The Hawaii Department of Education is proposing elevating bullying and harassment by students in middle and high school levels to the most serious class of violations listed in its student misconduct code.

The proposal is part of the latest recommendations the DOE presented to the Board of Education on Thursday as it works to strengthen policies relating to student misconduct to comply with a 2017 resolution agreement with the federal government.

The board unanimously approved the revisions at its general business meeting. The next step is to hold public hearings on the amendments.

“The Department is committed to providing equal access for all children to a quality public education within a positive learning environment,” school Superintendent Christina Kishimoto said in a statement. “We want to ensure our students feel safe and are ready to learn in a system grounded in respect, aloha and community.”

Reclassifying bullying as a Class A offense rather than a Class B offense for students in grades 7 to 12 is among the most aggressive of the DOE’s latest proposals around this issue. It also proposes elevating student-on-student sexual harassment in grades 5 and higher to Class A.

This means those actions will be treated, on paper, in the same vein as student violations like assault, burglary and possession of a firearm. Although the Department of Education does not mandate specific school-based penalties for Class A or B offenses, the action could give school leaders more room to impose harsher punishments, like suspension or expulsion.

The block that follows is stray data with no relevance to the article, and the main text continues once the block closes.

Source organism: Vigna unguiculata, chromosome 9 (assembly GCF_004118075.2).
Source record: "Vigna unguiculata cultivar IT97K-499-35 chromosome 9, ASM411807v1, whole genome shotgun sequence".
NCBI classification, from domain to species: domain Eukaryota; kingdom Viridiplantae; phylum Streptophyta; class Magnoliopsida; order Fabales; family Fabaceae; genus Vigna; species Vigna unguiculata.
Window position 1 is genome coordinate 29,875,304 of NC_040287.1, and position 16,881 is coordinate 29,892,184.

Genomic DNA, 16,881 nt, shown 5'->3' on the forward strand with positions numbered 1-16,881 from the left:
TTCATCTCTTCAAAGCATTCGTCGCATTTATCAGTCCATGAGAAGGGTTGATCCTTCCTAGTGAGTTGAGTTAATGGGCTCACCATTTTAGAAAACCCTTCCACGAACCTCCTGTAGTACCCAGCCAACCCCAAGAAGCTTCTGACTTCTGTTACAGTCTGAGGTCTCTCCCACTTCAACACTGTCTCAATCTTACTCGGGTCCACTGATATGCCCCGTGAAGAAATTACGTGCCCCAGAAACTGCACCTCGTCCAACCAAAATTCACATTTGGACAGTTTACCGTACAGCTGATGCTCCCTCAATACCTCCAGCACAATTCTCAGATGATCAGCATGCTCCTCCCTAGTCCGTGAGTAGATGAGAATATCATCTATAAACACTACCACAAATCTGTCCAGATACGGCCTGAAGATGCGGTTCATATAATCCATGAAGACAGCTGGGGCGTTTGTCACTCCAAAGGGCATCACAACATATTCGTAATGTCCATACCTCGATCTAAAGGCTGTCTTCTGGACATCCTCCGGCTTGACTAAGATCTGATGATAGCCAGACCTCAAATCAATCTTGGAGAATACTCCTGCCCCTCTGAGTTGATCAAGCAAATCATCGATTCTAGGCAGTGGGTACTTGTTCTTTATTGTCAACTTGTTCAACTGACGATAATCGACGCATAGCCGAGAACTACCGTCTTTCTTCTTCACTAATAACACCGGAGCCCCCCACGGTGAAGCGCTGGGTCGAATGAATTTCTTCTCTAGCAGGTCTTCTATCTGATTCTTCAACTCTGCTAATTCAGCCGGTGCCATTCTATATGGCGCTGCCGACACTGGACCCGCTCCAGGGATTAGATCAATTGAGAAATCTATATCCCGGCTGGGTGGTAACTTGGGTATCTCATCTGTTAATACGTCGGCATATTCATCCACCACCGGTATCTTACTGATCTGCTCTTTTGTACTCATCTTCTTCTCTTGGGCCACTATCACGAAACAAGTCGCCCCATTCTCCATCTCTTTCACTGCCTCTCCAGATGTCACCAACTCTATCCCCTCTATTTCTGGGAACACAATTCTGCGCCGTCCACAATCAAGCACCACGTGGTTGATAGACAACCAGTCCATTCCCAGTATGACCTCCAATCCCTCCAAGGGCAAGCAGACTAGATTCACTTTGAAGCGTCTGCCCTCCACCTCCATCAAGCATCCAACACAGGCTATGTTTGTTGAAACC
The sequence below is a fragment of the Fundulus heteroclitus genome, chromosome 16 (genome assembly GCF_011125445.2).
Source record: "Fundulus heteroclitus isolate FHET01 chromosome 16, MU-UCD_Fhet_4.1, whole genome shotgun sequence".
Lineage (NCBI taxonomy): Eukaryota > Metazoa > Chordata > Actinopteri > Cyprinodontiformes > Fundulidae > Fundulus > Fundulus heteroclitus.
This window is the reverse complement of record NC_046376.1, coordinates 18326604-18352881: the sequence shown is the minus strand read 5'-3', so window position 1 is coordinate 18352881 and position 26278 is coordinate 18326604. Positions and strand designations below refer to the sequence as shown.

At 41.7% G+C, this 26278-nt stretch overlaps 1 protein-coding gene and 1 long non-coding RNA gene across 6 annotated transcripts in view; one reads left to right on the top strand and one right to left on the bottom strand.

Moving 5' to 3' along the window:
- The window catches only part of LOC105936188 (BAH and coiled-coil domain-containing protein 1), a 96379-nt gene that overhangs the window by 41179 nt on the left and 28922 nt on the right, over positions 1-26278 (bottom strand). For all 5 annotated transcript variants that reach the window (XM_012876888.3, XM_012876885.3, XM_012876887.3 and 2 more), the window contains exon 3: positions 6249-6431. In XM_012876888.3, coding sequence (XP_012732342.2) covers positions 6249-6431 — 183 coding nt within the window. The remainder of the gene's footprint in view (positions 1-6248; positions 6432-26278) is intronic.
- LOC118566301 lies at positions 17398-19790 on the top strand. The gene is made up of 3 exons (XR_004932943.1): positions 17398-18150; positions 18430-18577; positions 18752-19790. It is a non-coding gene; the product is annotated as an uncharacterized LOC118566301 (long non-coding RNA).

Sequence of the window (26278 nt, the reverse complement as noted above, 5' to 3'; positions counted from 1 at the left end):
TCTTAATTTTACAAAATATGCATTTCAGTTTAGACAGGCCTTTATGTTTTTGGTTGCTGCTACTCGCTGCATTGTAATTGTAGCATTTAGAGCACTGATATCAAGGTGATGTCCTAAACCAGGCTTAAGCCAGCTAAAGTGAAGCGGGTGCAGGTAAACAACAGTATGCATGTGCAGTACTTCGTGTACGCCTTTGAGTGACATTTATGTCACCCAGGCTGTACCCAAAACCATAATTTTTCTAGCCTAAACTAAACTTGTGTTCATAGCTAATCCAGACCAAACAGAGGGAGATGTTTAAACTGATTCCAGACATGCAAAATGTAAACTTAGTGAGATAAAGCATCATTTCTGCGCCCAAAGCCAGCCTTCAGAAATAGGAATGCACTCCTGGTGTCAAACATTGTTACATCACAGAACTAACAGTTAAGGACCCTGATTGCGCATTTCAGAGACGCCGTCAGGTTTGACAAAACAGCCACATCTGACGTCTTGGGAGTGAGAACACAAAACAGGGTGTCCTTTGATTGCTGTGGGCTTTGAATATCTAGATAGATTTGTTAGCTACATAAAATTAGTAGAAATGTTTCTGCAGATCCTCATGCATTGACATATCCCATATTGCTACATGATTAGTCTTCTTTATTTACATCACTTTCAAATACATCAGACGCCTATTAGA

Dept of Education board member Margaret Cox.
Margaret Cox is one of nine appointed Board of Education members who were asked to sign off on the Hawaii DOE’s proposed revisions to the student misconduct code. Cory Lum/Civil Beat






The latest recommendations are the department’s second crack at an effort to gain board approval of changes to Chapter 19 — the Hawaii administrative rule covering student misconduct and discipline — which hasn’t been updated in 10 years.

Under the 2017 resolution agreement — which was struck with the U.S. Department of Education’s Office for Civil Rights following a years-long investigation into race, gender and sex-based bullying in Hawaii’s schools — the DOE must revamp its student misconduct code, hire new equity specialists and provide mandatory training to employees.

Updating Chapter 19 is just one piece of that action plan.

Passing community and board muster has not been a given.

Last month, some board members voiced concern the DOE’s definition of “bullying” didn’t cover enough ground. Some proposed making bullying a more serious offense. And some community groups wanted to see a more specific timeframe of “immediate intervention” by school officials and more robust protections for special education students.

The DOE had a month to go back to the drafting table. It’s now updated definitions for bullying and harassment, gender identity and sexual orientation to address those concerns.